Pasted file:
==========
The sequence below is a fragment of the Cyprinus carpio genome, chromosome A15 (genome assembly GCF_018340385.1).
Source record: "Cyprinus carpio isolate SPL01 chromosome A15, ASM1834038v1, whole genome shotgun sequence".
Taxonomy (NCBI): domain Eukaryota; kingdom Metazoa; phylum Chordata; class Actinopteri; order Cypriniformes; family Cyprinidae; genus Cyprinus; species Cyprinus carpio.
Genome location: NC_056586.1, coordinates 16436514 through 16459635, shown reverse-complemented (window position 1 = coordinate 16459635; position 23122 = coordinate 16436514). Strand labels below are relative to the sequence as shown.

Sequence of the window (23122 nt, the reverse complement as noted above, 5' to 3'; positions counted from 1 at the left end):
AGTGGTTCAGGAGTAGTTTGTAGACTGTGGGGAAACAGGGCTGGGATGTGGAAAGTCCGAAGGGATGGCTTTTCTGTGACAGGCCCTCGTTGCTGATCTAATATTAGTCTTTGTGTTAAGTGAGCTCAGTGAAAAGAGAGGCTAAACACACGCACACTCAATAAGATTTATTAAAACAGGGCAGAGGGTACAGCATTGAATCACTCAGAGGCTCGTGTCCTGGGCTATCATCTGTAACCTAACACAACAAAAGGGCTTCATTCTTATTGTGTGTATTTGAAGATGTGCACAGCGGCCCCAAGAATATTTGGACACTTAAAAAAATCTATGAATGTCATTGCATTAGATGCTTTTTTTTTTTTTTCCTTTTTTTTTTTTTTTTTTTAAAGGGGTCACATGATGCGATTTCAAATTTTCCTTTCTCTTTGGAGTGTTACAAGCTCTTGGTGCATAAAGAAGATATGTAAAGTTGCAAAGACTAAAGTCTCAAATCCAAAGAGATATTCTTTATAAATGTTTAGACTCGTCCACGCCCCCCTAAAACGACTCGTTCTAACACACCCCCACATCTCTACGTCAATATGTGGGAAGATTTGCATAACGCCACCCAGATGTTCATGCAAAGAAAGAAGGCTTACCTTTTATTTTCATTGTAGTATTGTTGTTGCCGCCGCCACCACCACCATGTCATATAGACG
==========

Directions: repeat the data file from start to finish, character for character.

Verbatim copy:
The sequence below is a fragment of the Cyprinus carpio genome, chromosome A15 (genome assembly GCF_018340385.1).
Source record: "Cyprinus carpio isolate SPL01 chromosome A15, ASM1834038v1, whole genome shotgun sequence".
Taxonomy (NCBI): domain Eukaryota; kingdom Metazoa; phylum Chordata; class Actinopteri; order Cypriniformes; family Cyprinidae; genus Cyprinus; species Cyprinus carpio.
Genome location: NC_056586.1, coordinates 16436514 through 16459635, shown reverse-complemented (window position 1 = coordinate 16459635; position 23122 = coordinate 16436514). Strand labels below are relative to the sequence as shown.

Sequence of the window (23122 nt, the reverse complement as noted above, 5' to 3'; positions counted from 1 at the left end):
AGTGGTTCAGGAGTAGTTTGTAGACTGTGGGGAAACAGGGCTGGGATGTGGAAAGTCCGAAGGGATGGCTTTTCTGTGACAGGCCCTCGTTGCTGATCTAATATTAGTCTTTGTGTTAAGTGAGCTCAGTGAAAAGAGAGGCTAAACACACGCACACTCAATAAGATTTATTAAAACAGGGCAGAGGGTACAGCATTGAATCACTCAGAGGCTCGTGTCCTGGGCTATCATCTGTAACCTAACACAACAAAAGGGCTTCATTCTTATTGTGTGTATTTGAAGATGTGCACAGCGGCCCCAAGAATATTTGGACACTTAAAAAAATCTATGAATGTCATTGCATTAGATGCTTTTTTTTTTTTTTCCTTTTTTTTTTTTTTTTTTTAAAGGGGTCACATGATGCGATTTCAAATTTTCCTTTCTCTTTGGAGTGTTACAAGCTCTTGGTGCATAAAGAAGATATGTAAAGTTGCAAAGACTAAAGTCTCAAATCCAAAGAGATATTCTTTATAAATGTTTAGACTCGTCCACGCCCCCCTAAAACGACTCGTTCTAACACACCCCCACATCTCTACGTCAATATGTGGGAAGATTTGCATAACGCCACCCAGATGTTCATGCAAAGAAAGAAGGCTTACCTTTTATTTTCATTGTAGTATTGTTGTTGCCGCCGCCACCACCACCATGTCATATAGACG